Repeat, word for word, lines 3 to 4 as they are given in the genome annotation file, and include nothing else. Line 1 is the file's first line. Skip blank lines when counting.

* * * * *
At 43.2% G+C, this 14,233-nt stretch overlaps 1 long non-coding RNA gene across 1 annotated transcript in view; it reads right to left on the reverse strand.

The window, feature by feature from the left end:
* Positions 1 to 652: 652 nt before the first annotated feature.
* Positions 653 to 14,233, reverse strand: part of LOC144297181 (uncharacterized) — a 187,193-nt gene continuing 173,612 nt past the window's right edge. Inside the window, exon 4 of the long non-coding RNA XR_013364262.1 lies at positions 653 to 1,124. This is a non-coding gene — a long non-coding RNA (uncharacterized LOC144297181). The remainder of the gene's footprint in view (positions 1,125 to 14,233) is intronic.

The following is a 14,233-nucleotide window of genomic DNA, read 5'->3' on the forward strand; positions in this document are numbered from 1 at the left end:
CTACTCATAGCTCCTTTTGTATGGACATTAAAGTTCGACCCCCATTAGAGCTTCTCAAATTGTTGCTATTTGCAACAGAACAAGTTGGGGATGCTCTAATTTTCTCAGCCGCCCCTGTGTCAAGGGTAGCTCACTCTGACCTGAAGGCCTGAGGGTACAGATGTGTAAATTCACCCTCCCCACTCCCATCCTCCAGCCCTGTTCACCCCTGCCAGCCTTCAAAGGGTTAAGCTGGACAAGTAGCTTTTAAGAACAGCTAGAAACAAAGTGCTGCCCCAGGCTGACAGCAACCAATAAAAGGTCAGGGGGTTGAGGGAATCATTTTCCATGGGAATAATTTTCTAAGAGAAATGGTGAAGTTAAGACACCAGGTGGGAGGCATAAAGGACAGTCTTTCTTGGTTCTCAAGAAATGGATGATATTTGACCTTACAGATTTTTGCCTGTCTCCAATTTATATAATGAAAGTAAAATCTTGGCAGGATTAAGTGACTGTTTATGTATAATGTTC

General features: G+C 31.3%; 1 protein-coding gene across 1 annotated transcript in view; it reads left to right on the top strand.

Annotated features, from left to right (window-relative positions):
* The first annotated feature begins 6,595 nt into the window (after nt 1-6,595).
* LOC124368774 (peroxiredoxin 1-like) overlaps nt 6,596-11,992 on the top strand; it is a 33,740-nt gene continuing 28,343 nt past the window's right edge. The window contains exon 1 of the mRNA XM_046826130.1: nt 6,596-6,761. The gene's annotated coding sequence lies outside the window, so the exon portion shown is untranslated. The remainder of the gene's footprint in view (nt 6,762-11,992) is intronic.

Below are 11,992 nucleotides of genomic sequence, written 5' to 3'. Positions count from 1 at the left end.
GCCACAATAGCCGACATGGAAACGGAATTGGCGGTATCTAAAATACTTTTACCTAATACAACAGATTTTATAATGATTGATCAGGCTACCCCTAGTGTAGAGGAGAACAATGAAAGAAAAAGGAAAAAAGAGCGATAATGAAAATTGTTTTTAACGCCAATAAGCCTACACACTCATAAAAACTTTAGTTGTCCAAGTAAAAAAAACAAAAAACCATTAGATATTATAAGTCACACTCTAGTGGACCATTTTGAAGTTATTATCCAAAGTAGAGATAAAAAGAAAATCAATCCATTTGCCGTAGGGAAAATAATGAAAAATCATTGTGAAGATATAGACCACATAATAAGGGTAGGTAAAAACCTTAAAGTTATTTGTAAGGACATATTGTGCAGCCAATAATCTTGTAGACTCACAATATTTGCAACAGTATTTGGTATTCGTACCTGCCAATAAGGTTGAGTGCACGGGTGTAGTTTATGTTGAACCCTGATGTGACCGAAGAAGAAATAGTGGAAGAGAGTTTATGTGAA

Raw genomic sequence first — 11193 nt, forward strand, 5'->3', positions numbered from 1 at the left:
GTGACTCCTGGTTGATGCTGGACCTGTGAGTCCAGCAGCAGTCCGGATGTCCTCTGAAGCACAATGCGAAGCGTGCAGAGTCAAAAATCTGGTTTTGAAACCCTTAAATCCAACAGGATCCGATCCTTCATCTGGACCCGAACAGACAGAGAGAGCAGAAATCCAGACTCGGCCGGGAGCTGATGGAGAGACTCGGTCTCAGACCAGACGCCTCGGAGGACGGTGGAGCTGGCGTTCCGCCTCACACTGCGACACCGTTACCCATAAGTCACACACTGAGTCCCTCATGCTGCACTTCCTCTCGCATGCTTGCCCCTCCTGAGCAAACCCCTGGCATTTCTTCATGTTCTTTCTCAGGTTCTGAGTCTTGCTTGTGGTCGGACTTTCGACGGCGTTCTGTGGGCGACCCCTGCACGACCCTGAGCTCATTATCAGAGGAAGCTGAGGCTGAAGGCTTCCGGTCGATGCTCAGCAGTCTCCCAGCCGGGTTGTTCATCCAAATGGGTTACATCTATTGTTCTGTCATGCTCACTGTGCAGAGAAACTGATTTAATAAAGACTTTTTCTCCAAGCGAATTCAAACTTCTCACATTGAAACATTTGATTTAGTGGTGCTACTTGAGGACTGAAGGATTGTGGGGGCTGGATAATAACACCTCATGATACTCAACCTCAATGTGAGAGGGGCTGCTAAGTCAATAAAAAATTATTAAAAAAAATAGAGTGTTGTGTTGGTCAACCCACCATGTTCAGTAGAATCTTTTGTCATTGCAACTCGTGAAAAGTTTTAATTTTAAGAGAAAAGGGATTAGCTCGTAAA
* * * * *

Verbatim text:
* Positions 1 to 652: 652 nt before the first annotated feature.
* Positions 653 to 14,233, reverse strand: part of LOC144297181 (uncharacterized) — a 187,193-nt gene continuing 173,612 nt past the window's right edge. Inside the window, exon 4 of the long non-coding RNA XR_013364262.1 lies at positions 653 to 1,124. This is a non-coding gene — a long non-coding RNA (uncharacterized LOC144297181). The remainder of the gene's footprint in view (positions 1,125 to 14,233) is intronic.